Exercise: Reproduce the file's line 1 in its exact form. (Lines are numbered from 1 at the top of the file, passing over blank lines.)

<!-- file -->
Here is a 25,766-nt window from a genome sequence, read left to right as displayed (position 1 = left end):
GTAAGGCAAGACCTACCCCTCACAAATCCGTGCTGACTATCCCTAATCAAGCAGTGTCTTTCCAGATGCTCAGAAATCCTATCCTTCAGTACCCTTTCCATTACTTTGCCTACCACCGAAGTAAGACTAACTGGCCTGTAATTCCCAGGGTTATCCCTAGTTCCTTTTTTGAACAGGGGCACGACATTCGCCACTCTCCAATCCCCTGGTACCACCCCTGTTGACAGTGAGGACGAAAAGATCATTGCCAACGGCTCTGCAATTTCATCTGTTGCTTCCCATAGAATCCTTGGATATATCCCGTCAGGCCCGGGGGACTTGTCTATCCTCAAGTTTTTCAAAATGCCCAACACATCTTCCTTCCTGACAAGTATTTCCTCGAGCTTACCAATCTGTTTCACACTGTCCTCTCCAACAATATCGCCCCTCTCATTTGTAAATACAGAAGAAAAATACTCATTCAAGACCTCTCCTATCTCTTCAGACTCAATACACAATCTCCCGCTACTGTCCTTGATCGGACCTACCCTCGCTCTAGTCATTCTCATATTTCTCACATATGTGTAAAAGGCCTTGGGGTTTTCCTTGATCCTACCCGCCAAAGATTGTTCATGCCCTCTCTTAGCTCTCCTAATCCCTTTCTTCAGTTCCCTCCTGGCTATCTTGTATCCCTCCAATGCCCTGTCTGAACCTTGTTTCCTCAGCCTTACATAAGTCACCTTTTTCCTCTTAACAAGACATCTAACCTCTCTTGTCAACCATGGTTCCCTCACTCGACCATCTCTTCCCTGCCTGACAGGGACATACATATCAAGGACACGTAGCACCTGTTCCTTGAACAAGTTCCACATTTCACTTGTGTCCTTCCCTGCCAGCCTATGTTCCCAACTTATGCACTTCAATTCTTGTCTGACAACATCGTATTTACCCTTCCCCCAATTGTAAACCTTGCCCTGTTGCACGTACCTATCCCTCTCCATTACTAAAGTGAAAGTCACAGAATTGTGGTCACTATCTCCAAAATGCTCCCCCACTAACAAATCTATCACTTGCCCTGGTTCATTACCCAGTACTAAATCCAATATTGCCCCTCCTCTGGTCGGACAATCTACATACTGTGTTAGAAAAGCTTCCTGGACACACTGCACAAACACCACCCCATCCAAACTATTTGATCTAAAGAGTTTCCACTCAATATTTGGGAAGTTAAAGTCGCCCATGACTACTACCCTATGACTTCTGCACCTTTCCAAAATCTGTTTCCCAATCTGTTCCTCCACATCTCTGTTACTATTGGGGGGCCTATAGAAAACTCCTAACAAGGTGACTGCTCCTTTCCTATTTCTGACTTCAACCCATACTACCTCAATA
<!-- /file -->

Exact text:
Here is a 25,766-nt window from a genome sequence, read left to right as displayed (position 1 = left end):